Please use this identifier to cite or link to this item: https://repositorio.unifesp.br/handle/11600/58212
Title: Evidence hierarchies relating to hand surgery: current status and improvement. A bibliometric analysis study
Authors: Barroso, Thais Silva [UNIFESP]
Cavalcante, Marcelo Cortes [UNIFESP]
Gomes dos Santos, Joao Baptista [UNIFESP]
Belloti, Joao Carlos [UNIFESP]
Faloppa, Flavio [UNIFESP]
de Moraes, Vinicius Ynoe [UNIFESP]
Keywords: Hand
Orthopedics
Evidence-based medicine
Issue Date: 2017
Publisher: Associacao Paulista Medicina
Citation: Sao Paulo Medical Journal. Sao Paulo, v. 135, n. 6, p. 556-560, 2017.
Abstract: BACKGROUND: Hierarchy of evidence is an important measurement for assessing quality of literature. Information regarding quality of evidence within the Brazilian hand surgery setting is sparse, especially regarding whether research has improved in either quality or quantity. This study aimed to identify and classify hand surgery studies published in the two most important Brazilian orthopedics journals based on hierarchy of evidence, with comparisons with previously published data. DESIGN AND SETTING: Bibliometric analysis study performed in a federal university. METHODS: Two independent researchers conducted an electronic database search for hand surgery studies published between 2010 and 2016 in Acta Ortopedica Brasileira and Revista Brasileira de Ortopedia. Eligible studies were subsequently classified according to methodological design, based on the Haynes pyramid model (HP) and the JBJS/AAOS levels of evidence and grades of recommendations (LOR). Qualitative and quantitative data were gathered regarding all studies. Previous data were considered to assess whether the proportion of high-quality studies had improved over time (2000-2009 versus 2010-2016). RESULTS: The final analysis included 123 studies, mostly originating from the southeastern region (78.8%) and private institutions (65%), with self-funding (91.8%). Methodological assessment showed that 15.4% were classified as level I/II using HP and 16.4% using LOR. No significant difference in proportions of high-quality studies was found between the two periods of time assessed (5% versus 12%; P = 0.13). CONCLUSION: Approximately 15% of hand surgery studies published in two major Brazilian journals were likely to be classified as high-quality through two different systems. Moreover, no trend towards quality-of-evidence improvement was found over the last 15 years.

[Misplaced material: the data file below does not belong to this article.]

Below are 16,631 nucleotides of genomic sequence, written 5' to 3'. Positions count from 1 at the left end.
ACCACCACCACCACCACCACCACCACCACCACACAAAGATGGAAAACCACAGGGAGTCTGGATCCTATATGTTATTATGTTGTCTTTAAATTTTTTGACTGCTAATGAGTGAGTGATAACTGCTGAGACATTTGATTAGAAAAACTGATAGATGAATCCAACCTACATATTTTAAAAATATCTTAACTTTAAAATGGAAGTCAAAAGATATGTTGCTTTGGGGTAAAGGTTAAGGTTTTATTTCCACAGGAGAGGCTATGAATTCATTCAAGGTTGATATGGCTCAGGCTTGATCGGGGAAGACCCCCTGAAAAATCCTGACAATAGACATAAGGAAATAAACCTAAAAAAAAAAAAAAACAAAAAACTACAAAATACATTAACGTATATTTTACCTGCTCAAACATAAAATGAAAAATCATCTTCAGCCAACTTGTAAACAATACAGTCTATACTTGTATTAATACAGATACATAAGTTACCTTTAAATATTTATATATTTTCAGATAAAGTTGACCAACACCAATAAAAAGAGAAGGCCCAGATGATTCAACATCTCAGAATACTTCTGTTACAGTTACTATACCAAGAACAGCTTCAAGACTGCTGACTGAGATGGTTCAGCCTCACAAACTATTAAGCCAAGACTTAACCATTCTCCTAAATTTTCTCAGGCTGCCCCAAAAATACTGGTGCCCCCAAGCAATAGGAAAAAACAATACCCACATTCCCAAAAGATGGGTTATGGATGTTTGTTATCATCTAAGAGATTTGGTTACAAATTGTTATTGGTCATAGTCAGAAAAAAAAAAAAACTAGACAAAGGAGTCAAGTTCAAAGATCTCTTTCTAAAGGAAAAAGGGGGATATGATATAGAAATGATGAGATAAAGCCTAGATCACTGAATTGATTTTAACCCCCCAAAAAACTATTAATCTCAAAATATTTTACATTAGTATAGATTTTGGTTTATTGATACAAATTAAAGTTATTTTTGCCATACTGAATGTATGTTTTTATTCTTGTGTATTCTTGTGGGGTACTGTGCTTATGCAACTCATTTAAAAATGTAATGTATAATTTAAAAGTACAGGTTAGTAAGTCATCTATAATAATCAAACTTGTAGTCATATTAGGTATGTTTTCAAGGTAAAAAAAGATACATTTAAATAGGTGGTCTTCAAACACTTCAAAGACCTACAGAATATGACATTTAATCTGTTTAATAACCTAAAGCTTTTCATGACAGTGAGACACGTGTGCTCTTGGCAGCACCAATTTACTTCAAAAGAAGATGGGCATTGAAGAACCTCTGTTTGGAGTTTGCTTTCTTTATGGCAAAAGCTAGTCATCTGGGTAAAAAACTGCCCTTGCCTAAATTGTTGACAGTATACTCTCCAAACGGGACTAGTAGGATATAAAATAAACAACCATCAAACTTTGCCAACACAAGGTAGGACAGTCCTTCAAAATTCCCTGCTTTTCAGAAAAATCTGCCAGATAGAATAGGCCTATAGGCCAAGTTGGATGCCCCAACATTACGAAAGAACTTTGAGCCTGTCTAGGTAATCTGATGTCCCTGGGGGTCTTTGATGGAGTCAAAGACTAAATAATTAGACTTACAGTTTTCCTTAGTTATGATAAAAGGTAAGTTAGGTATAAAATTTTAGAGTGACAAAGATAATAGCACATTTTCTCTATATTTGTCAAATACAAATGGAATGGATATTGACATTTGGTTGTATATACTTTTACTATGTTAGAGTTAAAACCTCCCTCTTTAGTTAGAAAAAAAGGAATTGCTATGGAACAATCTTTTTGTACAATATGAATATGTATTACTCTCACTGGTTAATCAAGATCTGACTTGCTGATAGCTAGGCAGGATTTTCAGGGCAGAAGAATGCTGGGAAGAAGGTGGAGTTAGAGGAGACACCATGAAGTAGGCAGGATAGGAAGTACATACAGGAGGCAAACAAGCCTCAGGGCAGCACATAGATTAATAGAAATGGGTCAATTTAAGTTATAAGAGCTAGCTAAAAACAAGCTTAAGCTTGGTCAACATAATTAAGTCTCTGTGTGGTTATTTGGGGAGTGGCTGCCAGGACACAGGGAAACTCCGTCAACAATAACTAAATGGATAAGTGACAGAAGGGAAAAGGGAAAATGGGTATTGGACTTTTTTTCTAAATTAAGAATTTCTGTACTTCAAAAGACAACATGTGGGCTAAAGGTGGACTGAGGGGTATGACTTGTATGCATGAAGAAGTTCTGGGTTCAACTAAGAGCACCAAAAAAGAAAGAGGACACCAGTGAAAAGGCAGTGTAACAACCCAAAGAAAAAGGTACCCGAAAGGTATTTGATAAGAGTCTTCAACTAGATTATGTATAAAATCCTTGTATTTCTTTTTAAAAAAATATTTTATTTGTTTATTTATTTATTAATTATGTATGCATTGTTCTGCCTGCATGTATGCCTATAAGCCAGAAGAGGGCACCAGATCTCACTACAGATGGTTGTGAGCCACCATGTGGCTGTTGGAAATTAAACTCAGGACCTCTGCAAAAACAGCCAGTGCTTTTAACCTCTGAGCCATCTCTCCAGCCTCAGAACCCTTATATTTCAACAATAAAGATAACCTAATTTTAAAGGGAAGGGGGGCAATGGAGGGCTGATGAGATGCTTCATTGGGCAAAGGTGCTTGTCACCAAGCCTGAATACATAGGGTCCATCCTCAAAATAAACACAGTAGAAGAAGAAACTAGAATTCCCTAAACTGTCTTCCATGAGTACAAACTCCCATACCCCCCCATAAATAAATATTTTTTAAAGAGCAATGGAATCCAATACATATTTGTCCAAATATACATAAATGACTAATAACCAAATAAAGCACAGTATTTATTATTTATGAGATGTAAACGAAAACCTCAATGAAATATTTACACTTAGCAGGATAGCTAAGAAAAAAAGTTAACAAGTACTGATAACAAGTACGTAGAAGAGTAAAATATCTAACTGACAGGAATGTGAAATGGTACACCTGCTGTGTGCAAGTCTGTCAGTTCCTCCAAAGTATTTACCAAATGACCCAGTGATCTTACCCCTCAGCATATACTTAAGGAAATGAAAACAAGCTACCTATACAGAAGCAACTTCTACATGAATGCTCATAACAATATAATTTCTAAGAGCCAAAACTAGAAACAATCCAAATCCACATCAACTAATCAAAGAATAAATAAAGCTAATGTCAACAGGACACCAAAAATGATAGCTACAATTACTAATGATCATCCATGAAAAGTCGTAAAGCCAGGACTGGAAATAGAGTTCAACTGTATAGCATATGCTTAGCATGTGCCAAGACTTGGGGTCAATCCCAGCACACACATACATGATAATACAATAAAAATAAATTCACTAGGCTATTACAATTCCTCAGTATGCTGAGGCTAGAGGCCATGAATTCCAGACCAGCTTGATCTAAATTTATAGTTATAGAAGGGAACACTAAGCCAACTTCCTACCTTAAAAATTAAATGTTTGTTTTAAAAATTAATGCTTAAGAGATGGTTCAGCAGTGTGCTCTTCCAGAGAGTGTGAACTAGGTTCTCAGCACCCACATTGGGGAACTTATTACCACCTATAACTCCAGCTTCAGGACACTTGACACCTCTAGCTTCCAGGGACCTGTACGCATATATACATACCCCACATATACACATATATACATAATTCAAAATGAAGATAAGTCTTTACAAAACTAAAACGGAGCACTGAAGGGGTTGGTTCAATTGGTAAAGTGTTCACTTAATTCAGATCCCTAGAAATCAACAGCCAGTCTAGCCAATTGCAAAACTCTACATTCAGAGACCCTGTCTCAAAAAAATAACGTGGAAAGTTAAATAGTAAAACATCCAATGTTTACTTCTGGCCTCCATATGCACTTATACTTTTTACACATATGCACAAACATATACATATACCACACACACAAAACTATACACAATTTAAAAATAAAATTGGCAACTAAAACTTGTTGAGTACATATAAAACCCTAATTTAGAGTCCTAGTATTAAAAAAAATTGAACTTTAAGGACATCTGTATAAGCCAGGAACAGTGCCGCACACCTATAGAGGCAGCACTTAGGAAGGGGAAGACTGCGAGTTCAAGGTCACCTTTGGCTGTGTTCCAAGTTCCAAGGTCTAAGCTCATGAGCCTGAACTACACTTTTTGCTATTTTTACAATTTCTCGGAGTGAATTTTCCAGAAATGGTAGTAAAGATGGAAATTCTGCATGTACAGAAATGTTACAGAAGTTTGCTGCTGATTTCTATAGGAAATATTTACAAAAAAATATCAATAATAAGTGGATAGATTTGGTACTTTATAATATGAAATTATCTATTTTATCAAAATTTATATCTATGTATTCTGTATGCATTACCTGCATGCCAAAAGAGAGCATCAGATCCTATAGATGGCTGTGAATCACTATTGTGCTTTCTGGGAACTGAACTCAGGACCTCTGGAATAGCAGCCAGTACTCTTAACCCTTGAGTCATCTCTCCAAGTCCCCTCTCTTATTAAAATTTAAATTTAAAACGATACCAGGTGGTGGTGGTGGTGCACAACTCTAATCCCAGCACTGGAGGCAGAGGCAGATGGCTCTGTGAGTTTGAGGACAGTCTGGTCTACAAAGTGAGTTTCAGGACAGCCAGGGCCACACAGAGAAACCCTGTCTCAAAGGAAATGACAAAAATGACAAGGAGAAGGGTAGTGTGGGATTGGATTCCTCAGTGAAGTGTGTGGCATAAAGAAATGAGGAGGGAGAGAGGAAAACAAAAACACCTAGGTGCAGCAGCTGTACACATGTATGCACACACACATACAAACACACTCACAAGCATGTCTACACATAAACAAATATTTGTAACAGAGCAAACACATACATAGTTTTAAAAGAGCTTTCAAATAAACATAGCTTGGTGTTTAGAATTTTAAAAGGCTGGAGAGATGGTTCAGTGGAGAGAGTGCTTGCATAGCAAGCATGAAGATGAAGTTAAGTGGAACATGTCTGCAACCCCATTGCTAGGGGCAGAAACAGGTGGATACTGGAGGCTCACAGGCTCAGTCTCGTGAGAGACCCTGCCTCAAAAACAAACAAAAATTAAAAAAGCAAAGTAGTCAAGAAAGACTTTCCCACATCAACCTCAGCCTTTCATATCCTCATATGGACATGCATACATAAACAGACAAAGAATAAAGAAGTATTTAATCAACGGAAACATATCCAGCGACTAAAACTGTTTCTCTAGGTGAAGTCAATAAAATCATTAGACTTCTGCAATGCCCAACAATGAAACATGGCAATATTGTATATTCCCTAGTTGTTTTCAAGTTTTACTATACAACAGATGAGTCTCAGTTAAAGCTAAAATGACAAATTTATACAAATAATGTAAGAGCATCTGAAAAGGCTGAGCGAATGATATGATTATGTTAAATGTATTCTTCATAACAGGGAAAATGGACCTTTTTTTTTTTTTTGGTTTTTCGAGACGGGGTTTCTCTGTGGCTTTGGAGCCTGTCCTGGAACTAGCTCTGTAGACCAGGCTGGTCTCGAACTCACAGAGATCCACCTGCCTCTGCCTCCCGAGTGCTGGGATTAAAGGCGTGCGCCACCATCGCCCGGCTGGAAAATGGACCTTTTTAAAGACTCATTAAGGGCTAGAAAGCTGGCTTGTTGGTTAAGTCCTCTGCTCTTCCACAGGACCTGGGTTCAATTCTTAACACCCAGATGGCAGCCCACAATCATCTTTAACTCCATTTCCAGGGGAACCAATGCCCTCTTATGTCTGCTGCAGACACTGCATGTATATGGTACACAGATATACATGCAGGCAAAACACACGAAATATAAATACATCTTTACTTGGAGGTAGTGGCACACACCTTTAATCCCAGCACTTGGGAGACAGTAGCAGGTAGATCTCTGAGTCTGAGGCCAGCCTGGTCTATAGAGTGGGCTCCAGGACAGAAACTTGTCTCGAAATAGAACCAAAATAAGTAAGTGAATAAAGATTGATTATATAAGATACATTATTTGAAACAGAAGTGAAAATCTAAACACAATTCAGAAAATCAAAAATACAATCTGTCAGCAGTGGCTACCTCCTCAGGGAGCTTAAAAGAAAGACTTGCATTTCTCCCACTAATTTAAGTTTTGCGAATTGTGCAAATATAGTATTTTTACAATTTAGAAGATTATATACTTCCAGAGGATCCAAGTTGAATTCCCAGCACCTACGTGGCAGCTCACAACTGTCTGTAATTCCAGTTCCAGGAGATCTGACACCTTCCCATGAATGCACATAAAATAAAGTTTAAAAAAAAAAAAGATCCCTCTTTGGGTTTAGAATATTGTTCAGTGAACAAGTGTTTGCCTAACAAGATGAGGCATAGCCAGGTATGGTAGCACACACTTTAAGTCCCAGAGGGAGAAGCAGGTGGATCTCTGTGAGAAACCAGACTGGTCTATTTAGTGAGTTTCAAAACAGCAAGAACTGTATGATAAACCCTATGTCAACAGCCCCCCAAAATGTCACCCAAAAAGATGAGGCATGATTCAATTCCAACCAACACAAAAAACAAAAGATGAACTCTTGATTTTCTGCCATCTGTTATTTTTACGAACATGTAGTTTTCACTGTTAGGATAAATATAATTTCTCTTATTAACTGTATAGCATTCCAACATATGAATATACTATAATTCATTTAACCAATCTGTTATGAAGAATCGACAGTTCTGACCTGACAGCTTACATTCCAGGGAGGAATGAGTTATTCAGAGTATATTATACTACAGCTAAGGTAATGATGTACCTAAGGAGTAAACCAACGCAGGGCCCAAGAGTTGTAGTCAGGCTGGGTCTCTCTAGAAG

URI: https://repositorio.unifesp.br/handle/11600/58212
ISSN: 1516-3180
Other Identifiers: http://dx.doi.org/10.1590/1516-3180.2017.0146260617
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